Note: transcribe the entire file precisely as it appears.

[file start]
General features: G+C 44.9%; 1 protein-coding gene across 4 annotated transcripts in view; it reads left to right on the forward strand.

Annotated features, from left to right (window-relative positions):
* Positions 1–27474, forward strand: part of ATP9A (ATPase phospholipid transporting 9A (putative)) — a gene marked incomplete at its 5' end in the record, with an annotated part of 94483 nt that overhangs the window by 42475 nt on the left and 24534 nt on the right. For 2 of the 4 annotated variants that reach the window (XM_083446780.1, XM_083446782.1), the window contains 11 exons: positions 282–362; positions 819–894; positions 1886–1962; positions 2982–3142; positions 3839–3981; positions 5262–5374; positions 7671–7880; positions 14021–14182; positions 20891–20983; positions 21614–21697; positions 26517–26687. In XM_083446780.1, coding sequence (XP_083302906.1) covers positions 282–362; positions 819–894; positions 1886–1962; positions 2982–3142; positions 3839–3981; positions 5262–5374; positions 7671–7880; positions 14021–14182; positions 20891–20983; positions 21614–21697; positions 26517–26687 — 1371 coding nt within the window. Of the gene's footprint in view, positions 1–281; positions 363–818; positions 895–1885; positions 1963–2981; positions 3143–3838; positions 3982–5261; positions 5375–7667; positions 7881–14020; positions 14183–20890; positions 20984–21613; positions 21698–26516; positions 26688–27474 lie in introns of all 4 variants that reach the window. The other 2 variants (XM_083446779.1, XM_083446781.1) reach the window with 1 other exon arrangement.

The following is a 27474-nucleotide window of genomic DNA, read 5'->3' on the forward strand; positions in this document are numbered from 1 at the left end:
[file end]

General features: G+C 44.9%; 1 protein-coding gene across 4 annotated transcripts in view; it reads left to right on the forward strand.

Annotated features, from left to right (window-relative positions):
* Positions 1–27474, forward strand: part of ATP9A (ATPase phospholipid transporting 9A (putative)) — a gene marked incomplete at its 5' end in the record, with an annotated part of 94483 nt that overhangs the window by 42475 nt on the left and 24534 nt on the right. For 2 of the 4 annotated variants that reach the window (XM_083446780.1, XM_083446782.1), the window contains 11 exons: positions 282–362; positions 819–894; positions 1886–1962; positions 2982–3142; positions 3839–3981; positions 5262–5374; positions 7671–7880; positions 14021–14182; positions 20891–20983; positions 21614–21697; positions 26517–26687. In XM_083446780.1, coding sequence (XP_083302906.1) covers positions 282–362; positions 819–894; positions 1886–1962; positions 2982–3142; positions 3839–3981; positions 5262–5374; positions 7671–7880; positions 14021–14182; positions 20891–20983; positions 21614–21697; positions 26517–26687 — 1371 coding nt within the window. Of the gene's footprint in view, positions 1–281; positions 363–818; positions 895–1885; positions 1963–2981; positions 3143–3838; positions 3982–5261; positions 5375–7667; positions 7881–14020; positions 14183–20890; positions 20984–21613; positions 21698–26516; positions 26688–27474 lie in introns of all 4 variants that reach the window. The other 2 variants (XM_083446779.1, XM_083446781.1) reach the window with 1 other exon arrangement.

The following is a 27474-nucleotide window of genomic DNA, read 5'->3' on the forward strand; positions in this document are numbered from 1 at the left end: